Should Alan get paid?

By
Real Estate Broker with Coldwell Banker Residential

AN ARBITRATION SCENARIO (based on the Code of Ethics)

Listing Broker, I.M. Abigshot listed his new short sale in the local MLS offering 3% co-op commission.  The MLS does not mandate disclosure of short sales.  In the MLS, however, there is a check-box that says "short-sale... yes or no" which the listing agent did not check either yes or no. Buyer's agent Alan May brought a contract that was successfully negotiated with the seller, and I.M. forwarded the contract to the bank for approval.

During the approval process, the bank informed I.M. that the compensation was going to be reduced from 6% down to 4%.

At the closing, Alan was paid 2%, and has now filed for arbitration seeking the additional 1% compensation.

In your opinion, should Alan prevail and be awarded the additional 1%, or is I.M. correct in reducing the co-op commission equally based on the bank-imposed reduction of commission?

(As a second scenario... does your opinion change if I.M. clicked "short-sale-YES" on the MLS input sheet?)

~~~~~~~~~~~~~~~~~~~~~~~

Note: compensation mentioned in this example is for educational purposes only. I am not recommending nor suggesting how much you should charge your sellers nor how much you should offer a co-operating broker.  The numbers are place in the scenario merely for learning purposes.  Answers can be found by turning your computer up-side down, and reading the text in the red box.  Alan accepts no responsibility for any damage caused by turning your computer up-side down, or dropping your computer on your desk, your pets or any body parts.

Posted by

 ALAN MAY, Realtor®
Specializing in Evanston Real Estate and North Shore Real Estate

Coldwell Banker Residential Real Estate, 2929 Central Street, Evanston, IL 60201
847.425.3779      Cell: 847.924.3313      Email: Almay@aol.com

Evanston Real Estate & North Shore Real Estate
Licensed in Illinois

   

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Comments 43 New Comment

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Ambassador
957,851
Alan May
Evanston & Northshore of Chicago real estate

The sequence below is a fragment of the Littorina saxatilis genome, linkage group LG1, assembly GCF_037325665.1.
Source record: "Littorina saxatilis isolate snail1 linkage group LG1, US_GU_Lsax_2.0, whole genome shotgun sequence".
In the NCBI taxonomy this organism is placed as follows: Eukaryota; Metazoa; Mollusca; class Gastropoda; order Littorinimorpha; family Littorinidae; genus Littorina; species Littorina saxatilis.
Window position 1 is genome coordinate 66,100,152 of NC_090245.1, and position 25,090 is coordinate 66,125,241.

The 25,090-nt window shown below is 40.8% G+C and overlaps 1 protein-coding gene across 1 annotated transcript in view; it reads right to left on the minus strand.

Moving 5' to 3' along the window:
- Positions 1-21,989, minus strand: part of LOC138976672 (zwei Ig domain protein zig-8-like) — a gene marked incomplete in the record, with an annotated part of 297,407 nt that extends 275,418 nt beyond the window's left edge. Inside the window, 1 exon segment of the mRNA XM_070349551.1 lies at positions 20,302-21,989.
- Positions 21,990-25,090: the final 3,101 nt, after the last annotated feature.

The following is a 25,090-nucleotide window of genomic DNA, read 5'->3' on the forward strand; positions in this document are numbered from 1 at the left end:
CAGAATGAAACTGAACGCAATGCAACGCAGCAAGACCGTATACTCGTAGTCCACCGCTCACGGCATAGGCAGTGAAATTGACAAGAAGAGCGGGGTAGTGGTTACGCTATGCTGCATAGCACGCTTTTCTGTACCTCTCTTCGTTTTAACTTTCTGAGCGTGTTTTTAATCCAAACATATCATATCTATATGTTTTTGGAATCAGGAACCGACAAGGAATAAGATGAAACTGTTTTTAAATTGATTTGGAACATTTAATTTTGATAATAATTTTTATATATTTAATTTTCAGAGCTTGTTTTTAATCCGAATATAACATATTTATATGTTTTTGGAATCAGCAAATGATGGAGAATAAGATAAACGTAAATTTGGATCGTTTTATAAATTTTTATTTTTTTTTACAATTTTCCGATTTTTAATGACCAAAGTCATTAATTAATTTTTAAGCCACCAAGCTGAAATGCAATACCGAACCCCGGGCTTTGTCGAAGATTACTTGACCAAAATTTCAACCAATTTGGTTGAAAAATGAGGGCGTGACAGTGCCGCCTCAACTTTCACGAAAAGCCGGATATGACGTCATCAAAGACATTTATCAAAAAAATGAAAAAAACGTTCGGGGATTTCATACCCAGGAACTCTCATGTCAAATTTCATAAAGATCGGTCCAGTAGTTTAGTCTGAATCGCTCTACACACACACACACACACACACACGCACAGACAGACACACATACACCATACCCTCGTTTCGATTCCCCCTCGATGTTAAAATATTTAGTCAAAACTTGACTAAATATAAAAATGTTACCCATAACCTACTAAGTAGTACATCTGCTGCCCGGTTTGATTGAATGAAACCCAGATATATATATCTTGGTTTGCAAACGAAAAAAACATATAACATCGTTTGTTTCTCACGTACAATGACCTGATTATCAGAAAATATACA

Coldwell Banker Residential

Satar - this has less to do with the short sale, and more to do with "how is commission communicated"... and I have to disagree with you, you NEVER counter as part of the contract with commission issues.  They are always separate from the contract.

January 23, 2012 08:43 AM
Rainmaker
159,856
Satar Naghshineh
Satar - Amiri Property and Financial Services Corp.

"this has less to do with the short sale, and more to do with 'how is commission communicated'"

I agree and my take is that it shouldn't matter or not if it is a short sale and that the co-broke offered on the MLS should ALWAYS reflect what the buyer's broker will make.

"...and I have to disagree with you, you NEVER counter as part of the contract with commission issues.  They are always separate from the contract."

My take is that real estate commissions are just another monetary obligation (like deliquent HOA dues, home warranty, escrow, title, legal, property taxes, etc.) that the seller has to pay to consummate the purchase contract, but is not able too. Therefore, that cost can be given to the buyer and the buyer can then agree to move forward or not with the purchase of the property.

January 23, 2012 06:34 PM
Ambassador
957,851
Alan May
Evanston & Northshore of Chicago real estate
Coldwell Banker Residential

Satar - and yet it's illegal and against the code of ethics to include the commission as part of the contract.  They are separate issues, and the contract is not allowed to be held hostage by commission negotiations.

January 23, 2012 09:05 PM
Rainmaker
159,856
Satar Naghshineh
Satar - Amiri Property and Financial Services Corp.

The entire transaction is being held hostage by the seller's foreclosing lender! Hey some hostages get shot in the process as well.  ;)

Seriously, I looked into this as my commissions were being cut and I had to find a way to compensate myself. Granted, there are certain wording and disclosure you have to give in my state of California, but it is legal, ethical and doable.

Also, the code of ethics state that the buyer's broker cannot use the purchase contract to collect additional compensation for their brokerage, but it doesn't state that the seller cannot use the purchase offer to extract commissions from the buyer. It also doesn't state that the buyer cannot ask for money to pay their broker either. A common example is when a buyer, represented by a buyer's broker, approaches a FSBO and asks the seller to pay towards the buyer's closing cost, which happens to be the money they owe their broker. I guess the logic behind section 16-16 (which I think you are referring too) is that they wanted to make sure the buyer was not put into a bad position because the buyer's broker wanted to be compensated at a higher rate than what was offered.

Standard of Practice 16-16

REALTORS®, acting as subagents or buyer/tenant representatives or brokers, shall not use the terms of an offer to purchase/lease to attempt to modify the listing broker’s offer of compensation to subagents or buyer/tenant representatives or brokers nor make the submission of an executed offer to purchase/lease contingent on the listing broker’s agreement to modify the offer of compensation. (Amended 1/04)

Suggested as a feature as I believe a lot of agents, especially those who do short sales, canlearn from the information provided by everyone contributing.

January 23, 2012 11:35 PM
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Alan May
Evanston & Northshore of Chicago real estate
Coldwell Banker Residential

Satar - gee, I wonder who you mean?

January 24, 2012 08:54 AM
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Alan May

Evanston & Northshore of Chicago real estate
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